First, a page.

Aloe africana is a very attractive aloe from the Eastern
Cape which adapts to a wide range of conditions. Aloes are characteristic
of the African continent where most species occur, but are also
found on islands close to Africa such as Madagascar and other adjacent
regions such as the Arabian Peninsula. Due to their strong architectural
features, beautiful flowers and ease of growth, they are popular
all over the world, but mainly grown in subtropical and warm temperate
regions. In colder climates plants are grown as house plants or
africana is a solitary plant, bearing an erect stem up to 2
m high (exceptionally up to 4 m), with a skirt of dry leaves. Its
leaves, crowded in a dense, apical rosette, are gracefully spreading
to recurved, firm linear-lanceolate, up to 0.65 m long, with a grey-green
surface, and its margins armed with small, reddish teeth. Flowers
are borne on an erect, unbranched to branched raceme. Its beautiful
tubular flowers are up to 55 mm long and curved, the latter feature
distinguishing it immediately from close relatives. Its winged seeds
are formed in dehiscing capsules and dispersed by wind. Flowering
time is from winter to early spring (July to September in South
Derivation of name and historical aspects
Aloe africana was grown in Europe from the early part of
the eighteenth century, prior to Linnaeus establishing his binominal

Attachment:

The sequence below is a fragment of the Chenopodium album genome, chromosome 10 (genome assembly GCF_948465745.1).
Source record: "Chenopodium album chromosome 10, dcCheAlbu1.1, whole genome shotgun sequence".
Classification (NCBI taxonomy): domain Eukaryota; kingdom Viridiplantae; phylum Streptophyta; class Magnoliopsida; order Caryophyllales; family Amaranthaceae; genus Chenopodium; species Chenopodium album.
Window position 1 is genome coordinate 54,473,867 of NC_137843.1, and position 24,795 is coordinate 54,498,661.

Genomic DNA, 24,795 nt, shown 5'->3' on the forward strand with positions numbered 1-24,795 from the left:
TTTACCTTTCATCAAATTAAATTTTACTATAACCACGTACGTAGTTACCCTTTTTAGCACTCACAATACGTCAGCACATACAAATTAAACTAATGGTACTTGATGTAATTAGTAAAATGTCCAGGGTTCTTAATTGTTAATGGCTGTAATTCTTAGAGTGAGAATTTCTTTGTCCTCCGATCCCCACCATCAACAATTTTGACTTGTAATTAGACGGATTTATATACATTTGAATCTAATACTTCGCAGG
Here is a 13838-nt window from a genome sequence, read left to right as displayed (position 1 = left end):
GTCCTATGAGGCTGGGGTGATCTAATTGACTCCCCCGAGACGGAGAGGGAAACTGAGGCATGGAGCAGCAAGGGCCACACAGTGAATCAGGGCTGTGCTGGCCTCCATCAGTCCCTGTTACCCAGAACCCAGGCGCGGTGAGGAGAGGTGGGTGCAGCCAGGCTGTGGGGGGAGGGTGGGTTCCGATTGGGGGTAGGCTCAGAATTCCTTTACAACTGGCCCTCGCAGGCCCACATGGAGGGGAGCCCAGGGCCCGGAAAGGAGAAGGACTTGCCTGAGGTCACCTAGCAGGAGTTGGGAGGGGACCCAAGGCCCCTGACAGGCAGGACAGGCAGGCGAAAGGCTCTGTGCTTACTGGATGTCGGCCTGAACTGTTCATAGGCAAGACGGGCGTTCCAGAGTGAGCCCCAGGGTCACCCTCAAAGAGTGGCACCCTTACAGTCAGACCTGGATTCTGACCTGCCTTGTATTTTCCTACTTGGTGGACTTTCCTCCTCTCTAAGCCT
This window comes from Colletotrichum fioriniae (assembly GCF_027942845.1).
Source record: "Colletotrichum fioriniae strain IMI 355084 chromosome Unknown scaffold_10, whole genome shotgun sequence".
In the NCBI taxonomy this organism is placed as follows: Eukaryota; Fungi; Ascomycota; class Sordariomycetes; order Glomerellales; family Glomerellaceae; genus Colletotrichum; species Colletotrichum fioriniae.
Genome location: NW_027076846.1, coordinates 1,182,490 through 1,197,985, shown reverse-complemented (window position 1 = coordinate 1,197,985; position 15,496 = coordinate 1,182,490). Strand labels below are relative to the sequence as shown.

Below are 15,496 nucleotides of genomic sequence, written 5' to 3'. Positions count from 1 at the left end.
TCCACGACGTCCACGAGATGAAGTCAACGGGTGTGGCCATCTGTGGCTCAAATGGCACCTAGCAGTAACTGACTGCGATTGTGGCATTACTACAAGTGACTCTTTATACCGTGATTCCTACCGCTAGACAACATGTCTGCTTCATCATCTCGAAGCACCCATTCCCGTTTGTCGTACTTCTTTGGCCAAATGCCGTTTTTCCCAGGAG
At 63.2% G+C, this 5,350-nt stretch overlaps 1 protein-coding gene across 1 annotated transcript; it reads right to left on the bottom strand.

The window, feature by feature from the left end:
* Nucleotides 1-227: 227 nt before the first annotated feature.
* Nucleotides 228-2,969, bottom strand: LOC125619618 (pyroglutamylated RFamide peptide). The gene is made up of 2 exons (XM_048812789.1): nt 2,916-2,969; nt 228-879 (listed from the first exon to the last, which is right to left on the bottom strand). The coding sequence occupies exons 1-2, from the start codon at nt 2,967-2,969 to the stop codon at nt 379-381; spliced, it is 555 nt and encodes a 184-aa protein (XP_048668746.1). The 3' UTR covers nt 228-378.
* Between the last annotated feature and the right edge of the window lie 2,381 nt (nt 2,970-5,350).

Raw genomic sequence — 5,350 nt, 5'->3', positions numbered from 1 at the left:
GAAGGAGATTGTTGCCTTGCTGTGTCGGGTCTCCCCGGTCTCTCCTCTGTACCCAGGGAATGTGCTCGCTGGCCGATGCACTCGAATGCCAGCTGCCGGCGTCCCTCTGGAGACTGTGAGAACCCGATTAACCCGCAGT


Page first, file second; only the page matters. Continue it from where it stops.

classification system in 1753. It was named by Miller in 1786. The
specific epithet africana pertains to its African origin.
Aloe africana is restricted to the southeastern part of South
Africa, in the Eastern Cape, and is particularly common near Port
Elizabeth, Uitenhage and the lower Gamtoos River. It is mainly confined
to hills and flats, growing in thicket and renosterveld vegetation.
It often grows in association with Aloe
ferox, A. pluridens and
A. speciosa, and hybrids are not uncommon. Soil is sandy and well
drained. The climate is moderate, without frost, and hot and humid
during summers. Rainfall occurs throughout the year, from 600 to
700 mm per annum.
Aloe africana, like most other aloes has tubular flowers
rich in nectar and pollinated by sunbirds.
Growing Aloe africana
Aloe africana is easily propagated from seed sown in spring
or summer. The plants grow slowly and reach the flowering stage
in 4 to 5 years. Sow in a sandy, well-drained potting soil in a
warm, shady position in standard seed trays. Germination takes about
three weeks. Cover with a thin layer of sand (1 to 2 mm), keep moist
and the seedlings can be planted out in individual bags or containers
as soon as they are large enough to handle.
Aloe africana thrives in coastal gardens but also as a pot
or container plant. The plants prefer full sun and windy conditions.
They are tolerant towards other plant species and often share their
habitat with smaller succulent plants. Plants will benefit from
compost or any organic feeding. The plants are not frost tolerant
but can survive light frost. It thrives in a wide range of soil
and even grows well in the winter rainfall Western Cape gardens
where it should preferably be moistened during the dry summer months.
The plants are fairly pest free, but may occasionally be attacked
by the aloe snout weevil. Over-watering will also lead to fungal
infections and rot.
References and further reading
- Germishuizen, G., Meyer, N.L., Steenkamp, Y. & Keith, M. (eds) 2006. A Checklist of South African plants. Southern African Botanical Diversity Network Report No. 41. SABONET, Pretoria.
- Reynolds, G.W. 1974. The aloes of South Africa. Balkema,
Cape Town, Rotterdam.
- Van Wyk, B-E. & Smith, G.F. 1994. Aloes of South Africa.
Briza Publications, Pretoria.
Ernst van Jaarsveld